Women have distinguished themselves and we have trailblazers like Tabitha Karanja of Keroche Industries, Flora Mutahi of Melvin’s Tea, Gina Din Kariuki of Gina Din Communications, JudithOwingar of AkiraChix, Lorna Rutto of Eco posts, Ruth Mwanzia of Koola Waters, Shikha Vincent of Shikazuri and Michelle Ntalami of Marini Naturals to name a few.
Entrepreneurship is mainly about business skills, determination, resilience, networking, and social impact. Women are working their way into this area and are slowly but surely making headway.
A lot of focus and support has been given to women entrepreneurs through grants, training, access to finance and favorable government policies like Access to Government Procurement (AGPO) to name a few. More women are encouraged to participate in this sector.
Women in the corporate world have an uphill task to get their place and break all the glass ceilings. Sheryl Sandberg – COO of Facebook, in her book LEAN IN, gives insights into what the life of a woman in corporate America is and how to maneuver it.
According to Fortune.com, there were 27 women at the helm of Fortune 500 companies as at January 2018. How about corporate Kenya?
I admire women in the corporate world because apart from the normal barriers they encounter and overcome, boys club mentality, patriarchy, high technical skills, experience, glass ceiling mentality (Gender stereotyping), sexual harassment, inflexible working conditions and integrity.
The corporate world is harsh and cutthroat. The impact is mostly measured in terms of PROFITS and PROFITS. Only recently have corporates embraced a wider scale to measure the impact of CEO’s to include social impact, teamwork, employee innovation and customer retention to name a few.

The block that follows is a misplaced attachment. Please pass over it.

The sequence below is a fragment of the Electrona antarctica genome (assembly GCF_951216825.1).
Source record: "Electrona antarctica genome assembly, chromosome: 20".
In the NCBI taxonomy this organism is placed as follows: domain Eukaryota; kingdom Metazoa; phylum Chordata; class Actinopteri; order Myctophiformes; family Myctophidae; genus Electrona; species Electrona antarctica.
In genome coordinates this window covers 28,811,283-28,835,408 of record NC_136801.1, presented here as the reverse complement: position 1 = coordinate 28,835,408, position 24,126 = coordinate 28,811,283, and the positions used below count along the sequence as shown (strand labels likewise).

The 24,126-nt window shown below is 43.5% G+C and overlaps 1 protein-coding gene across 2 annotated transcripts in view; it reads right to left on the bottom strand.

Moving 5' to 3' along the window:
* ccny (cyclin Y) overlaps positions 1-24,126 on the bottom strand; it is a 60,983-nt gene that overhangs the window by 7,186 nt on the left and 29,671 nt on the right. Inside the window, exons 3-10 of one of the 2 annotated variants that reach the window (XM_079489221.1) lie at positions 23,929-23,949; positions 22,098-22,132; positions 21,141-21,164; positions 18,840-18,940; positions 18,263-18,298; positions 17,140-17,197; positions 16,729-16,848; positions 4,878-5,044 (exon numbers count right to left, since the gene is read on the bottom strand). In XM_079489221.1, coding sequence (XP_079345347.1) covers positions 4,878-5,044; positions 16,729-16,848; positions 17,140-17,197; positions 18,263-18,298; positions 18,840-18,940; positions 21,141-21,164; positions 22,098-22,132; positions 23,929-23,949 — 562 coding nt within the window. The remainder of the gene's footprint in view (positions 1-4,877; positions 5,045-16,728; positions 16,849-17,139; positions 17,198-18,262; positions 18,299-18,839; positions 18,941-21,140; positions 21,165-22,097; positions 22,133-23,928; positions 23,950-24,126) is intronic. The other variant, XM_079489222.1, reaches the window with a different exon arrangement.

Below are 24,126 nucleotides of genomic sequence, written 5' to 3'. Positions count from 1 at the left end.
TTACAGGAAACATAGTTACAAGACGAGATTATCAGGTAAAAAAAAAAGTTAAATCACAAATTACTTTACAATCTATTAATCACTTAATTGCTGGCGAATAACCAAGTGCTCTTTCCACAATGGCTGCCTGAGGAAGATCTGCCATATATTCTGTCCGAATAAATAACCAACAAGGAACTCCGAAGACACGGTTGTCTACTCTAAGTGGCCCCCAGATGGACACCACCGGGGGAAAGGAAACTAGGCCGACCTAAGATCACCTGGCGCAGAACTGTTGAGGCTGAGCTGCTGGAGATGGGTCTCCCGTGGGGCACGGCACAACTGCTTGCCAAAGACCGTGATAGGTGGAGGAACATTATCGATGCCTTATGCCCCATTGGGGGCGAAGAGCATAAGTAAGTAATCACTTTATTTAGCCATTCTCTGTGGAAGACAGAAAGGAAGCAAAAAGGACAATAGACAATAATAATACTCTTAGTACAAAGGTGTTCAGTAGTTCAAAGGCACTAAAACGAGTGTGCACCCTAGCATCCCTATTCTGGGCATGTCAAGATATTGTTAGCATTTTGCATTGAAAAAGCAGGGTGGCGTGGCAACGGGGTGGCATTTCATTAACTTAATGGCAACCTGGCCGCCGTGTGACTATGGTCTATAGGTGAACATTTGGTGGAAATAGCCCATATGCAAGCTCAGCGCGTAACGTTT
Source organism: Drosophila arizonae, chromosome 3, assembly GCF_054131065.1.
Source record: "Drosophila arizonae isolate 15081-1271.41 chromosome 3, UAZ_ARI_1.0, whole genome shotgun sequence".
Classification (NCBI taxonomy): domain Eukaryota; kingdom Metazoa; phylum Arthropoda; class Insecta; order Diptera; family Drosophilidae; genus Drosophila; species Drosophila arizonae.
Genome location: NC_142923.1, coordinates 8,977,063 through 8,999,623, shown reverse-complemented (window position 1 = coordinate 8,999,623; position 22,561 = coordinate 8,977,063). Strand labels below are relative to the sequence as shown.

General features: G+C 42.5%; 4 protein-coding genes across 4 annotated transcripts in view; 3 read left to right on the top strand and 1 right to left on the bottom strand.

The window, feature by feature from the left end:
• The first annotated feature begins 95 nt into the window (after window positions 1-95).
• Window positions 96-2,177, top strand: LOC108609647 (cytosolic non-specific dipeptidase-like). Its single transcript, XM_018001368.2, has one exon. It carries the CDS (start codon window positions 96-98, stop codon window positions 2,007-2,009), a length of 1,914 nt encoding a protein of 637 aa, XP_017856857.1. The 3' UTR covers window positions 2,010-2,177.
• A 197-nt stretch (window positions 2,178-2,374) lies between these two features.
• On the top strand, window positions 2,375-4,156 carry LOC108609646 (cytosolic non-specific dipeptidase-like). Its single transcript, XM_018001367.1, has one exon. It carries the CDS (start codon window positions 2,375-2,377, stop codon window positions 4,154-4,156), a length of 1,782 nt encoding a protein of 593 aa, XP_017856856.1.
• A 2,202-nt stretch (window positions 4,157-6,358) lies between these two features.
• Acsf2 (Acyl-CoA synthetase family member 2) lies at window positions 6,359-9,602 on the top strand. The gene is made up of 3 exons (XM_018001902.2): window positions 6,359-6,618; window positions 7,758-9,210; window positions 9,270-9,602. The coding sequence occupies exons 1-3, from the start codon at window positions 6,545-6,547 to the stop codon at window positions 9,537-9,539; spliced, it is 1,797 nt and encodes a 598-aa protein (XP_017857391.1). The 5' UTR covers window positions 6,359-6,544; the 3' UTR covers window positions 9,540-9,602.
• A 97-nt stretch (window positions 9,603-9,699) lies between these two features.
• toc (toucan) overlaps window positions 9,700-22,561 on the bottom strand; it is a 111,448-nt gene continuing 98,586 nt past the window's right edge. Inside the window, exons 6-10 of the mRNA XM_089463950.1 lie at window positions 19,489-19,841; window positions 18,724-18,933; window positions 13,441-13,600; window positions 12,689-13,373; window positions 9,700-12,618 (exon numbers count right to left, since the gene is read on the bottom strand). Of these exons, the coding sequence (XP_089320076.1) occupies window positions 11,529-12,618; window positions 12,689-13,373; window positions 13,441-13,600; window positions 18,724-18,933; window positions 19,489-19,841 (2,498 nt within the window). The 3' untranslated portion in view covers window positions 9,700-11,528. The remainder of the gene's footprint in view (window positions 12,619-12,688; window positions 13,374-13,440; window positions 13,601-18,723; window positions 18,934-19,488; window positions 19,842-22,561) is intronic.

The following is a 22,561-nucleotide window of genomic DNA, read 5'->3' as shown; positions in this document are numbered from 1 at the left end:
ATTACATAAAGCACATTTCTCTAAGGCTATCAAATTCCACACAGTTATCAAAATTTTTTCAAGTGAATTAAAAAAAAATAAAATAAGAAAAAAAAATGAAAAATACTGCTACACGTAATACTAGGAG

This shift gives women a chance to shine as their natural skills of collaboration and teamwork are an asset.
Entrepreneurship is forgiving on the requirements of higher education and experience. A person with a basic education can quickly become a business mogul. However, in the corporate world, experience and education have a lot of weight.
The current trend to consider leadership, softer skills and strategic leadership has made it more accessible for women.
Due to gender roles and social pressure, many women in the past were not in a position to access higher education and therefore did not get promotions to enable them to rise up.
Currently, women are taking up chances to improve their education hence giving them more edge to compete in the corporate world. Experience is a matter of time; men had an advantage of this. In the last 20 years, women have proved that given a fair chance they too climb the corporate ladder right up to the top.
Why do we need women in CEO positions?
People in the corporate world manage a large amount of money and direct how it is used. Gender diversity has also been proven over the years to increase profits and performance of corporations.
Therefore, further inclusion of women has been proved to attract talent in the boardrooms where innovative solutions are created. Invariably more women-friendly products and policies emerge from companies that are managed by women. After all, women are 50% of the consumers of products and services.
The simple fundamental reason why women should be in the corporate world is that it’s fair and inclusive to do so.
In Kenya, we have many distinguished ladies at the helm of corporates and organizations. This has increased recently, but to date, only 2 women lead corporations listed on the Nairobi Stock Exchange i.e. Maria Msiska of BOC (until 2016) and Nasim Devji of DTB Bank. We can do better.
Here are examples of Women CEO’s in Kenya:
Jennifer Ririais a pioneer of women in CEO position and has been holding this and similar positions in the microfinance and banking industry for 20 years. She is the CEO of Kenya Women Holdings that has a subsidiary Kenya Women microfinance Bank which is a leading bank for women entrepreneurs. She is a Ph.D. holder and has a Degree and Master degree as well.